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Henning Koppel's designs were seen at the time to be a highly innovative move for jewellery and silver manufacturer Georg Jensen, who had previously created nothing remotely like it.
c1940s to 1980s
Silver, amethyst, enamel
Denmark by Georg Jensen
K.2015.23.438, K.2015.23.432, K.2015.23.430.1, K.2015.23.427
In the late 19th and early 20th centuries, the pan-European Arts and Crafts Movement prompted a move away from ornate jewellery towards simpler forms which celebrated the beauty of materials. In the Nordic countries this style was popularised by manufacturers such as Georg Jensen in Denmark, and David Andersen in Norway. Although this trend towards simplicity continued in the early 20th century, it was in the period directly after the Second World War, which saw a pared-down Modernist aesthetic become popular in Nordic jewellery manufacture.
The Nordic Modernist Design display at the National Museum of Scotland.
Henning Koppel, is regarded as one of the most famous designers who worked for Jensen during this period. He entered the firm shortly after the end of the Second World War after returning to Denmark from Sweden where he was exile.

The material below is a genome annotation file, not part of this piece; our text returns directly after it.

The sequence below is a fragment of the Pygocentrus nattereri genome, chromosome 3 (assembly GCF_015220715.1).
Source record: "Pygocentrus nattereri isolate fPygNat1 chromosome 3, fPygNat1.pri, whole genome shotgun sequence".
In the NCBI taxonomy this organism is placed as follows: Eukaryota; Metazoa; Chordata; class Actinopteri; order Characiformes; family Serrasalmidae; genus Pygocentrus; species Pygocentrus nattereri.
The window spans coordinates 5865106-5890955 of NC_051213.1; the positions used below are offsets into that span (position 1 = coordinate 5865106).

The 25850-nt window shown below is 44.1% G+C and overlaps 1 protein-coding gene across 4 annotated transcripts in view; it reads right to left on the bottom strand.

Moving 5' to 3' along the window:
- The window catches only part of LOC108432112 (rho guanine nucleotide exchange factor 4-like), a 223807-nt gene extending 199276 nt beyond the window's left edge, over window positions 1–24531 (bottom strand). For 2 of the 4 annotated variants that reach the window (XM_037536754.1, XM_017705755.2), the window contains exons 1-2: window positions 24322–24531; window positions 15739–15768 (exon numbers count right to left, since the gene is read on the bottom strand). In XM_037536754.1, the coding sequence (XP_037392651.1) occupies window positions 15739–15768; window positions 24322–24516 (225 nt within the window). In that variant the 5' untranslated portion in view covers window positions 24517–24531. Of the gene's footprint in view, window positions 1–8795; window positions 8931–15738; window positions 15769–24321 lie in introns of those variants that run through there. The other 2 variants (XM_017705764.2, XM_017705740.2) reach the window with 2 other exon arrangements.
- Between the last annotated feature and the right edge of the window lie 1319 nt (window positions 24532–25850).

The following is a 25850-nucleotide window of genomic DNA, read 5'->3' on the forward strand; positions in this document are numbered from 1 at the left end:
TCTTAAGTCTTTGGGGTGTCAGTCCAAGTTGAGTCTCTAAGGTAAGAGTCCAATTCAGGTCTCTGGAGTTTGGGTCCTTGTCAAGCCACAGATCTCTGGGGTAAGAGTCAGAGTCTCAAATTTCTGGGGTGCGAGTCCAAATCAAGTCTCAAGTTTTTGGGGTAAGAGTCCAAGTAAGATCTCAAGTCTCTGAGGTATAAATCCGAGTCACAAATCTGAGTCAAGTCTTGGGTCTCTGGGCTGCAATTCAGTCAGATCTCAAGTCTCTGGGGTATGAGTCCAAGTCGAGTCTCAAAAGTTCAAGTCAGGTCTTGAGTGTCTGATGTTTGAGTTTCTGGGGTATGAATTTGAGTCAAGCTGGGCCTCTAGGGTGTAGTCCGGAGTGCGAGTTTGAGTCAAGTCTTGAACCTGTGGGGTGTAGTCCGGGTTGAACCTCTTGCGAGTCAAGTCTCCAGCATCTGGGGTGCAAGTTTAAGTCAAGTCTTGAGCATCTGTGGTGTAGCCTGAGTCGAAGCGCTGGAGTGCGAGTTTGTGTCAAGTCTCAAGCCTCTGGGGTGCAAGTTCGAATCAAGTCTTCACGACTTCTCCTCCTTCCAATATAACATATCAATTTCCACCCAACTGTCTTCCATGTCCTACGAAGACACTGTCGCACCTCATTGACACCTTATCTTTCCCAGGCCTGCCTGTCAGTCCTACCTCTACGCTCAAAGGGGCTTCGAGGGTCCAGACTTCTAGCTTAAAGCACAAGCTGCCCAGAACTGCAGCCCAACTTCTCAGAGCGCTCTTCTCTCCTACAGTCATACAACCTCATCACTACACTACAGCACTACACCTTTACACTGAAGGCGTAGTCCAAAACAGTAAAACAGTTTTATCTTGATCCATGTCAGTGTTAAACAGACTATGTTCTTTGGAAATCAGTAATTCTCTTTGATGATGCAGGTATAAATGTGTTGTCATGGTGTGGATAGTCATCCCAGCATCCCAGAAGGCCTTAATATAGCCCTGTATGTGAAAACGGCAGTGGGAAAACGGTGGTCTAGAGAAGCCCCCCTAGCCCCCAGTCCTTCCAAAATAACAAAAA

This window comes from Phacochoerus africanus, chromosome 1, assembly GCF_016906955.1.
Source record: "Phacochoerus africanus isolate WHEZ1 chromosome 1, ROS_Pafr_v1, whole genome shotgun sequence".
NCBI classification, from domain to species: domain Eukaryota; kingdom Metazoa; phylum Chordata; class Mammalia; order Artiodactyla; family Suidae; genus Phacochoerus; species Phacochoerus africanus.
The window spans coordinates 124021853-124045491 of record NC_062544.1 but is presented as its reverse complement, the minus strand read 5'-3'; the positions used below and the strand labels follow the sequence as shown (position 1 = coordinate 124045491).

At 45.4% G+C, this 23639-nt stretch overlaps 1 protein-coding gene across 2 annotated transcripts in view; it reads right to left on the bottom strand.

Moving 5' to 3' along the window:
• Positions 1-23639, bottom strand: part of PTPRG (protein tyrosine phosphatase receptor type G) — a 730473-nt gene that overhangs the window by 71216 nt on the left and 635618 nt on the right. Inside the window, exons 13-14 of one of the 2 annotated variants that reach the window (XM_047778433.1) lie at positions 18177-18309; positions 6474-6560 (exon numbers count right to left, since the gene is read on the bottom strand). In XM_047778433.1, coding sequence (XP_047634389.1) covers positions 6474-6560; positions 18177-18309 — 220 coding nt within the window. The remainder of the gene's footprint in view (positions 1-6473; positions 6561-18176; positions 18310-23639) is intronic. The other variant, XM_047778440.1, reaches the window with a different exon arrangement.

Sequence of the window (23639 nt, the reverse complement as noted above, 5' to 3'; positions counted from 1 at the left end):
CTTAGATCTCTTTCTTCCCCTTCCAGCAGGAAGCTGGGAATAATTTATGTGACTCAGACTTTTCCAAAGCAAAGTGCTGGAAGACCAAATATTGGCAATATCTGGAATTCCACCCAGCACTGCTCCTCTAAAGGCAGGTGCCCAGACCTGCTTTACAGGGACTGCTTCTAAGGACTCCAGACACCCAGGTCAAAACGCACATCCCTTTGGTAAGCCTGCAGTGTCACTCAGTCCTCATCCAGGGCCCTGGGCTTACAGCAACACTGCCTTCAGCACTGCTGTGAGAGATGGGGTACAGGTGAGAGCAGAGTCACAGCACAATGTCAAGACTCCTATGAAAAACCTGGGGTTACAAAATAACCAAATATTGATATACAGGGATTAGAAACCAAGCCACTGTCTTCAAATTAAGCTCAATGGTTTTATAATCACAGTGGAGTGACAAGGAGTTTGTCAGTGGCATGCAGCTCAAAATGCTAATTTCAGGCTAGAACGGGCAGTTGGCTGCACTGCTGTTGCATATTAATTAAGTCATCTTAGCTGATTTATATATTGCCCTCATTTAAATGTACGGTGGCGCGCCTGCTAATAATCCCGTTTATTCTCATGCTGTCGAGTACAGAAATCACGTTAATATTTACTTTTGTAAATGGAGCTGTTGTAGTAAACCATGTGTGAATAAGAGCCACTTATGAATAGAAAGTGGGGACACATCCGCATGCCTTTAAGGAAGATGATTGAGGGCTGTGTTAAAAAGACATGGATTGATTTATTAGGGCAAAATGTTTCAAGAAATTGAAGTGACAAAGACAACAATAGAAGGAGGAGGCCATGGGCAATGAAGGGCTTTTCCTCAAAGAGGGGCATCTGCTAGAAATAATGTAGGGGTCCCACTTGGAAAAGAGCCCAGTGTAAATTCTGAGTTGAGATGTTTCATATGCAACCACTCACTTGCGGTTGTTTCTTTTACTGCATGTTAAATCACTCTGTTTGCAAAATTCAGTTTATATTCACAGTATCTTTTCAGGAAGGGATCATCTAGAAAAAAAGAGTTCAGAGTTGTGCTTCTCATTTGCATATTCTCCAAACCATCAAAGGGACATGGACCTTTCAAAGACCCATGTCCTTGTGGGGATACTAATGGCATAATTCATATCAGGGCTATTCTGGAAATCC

His innovative modernist designs reflected his training in sculpture at the Royal Danish Academy of Fine Arts, and were inspired by the contemporary abstract artists Hans Arp and Constantin Brancusi.
His jewellery was considered highly innovative for the time, and a break away from anything the company had produced in the past. It was noted for its organic quality, that had a sculptural biomorphic energy. Mainly pieces were created simply in silver but he also employed enamel to create colour.
The Danish jewellery and silver manufacturer Georg Jensen led the way in Nordic Modernism during the 20th century. The firm had a long history of collaborating with leading artists and designers to create innovative and stylish silverware and silver jewellery, and the work it produced proved to be hugely influential both in Denmark and beyond.
Georg Jensen trained as a goldsmith from the age of 14, after which he studied sculpture at the Danish Royal Academy of Fine Arts. His training in both craft and sculpture inspired Jensen to revive the tradition of the artist-craftsman in Denmark, and in 1904 he founded his own silversmithy, which became one of the most renowned and important silverware firms of the twentieth century.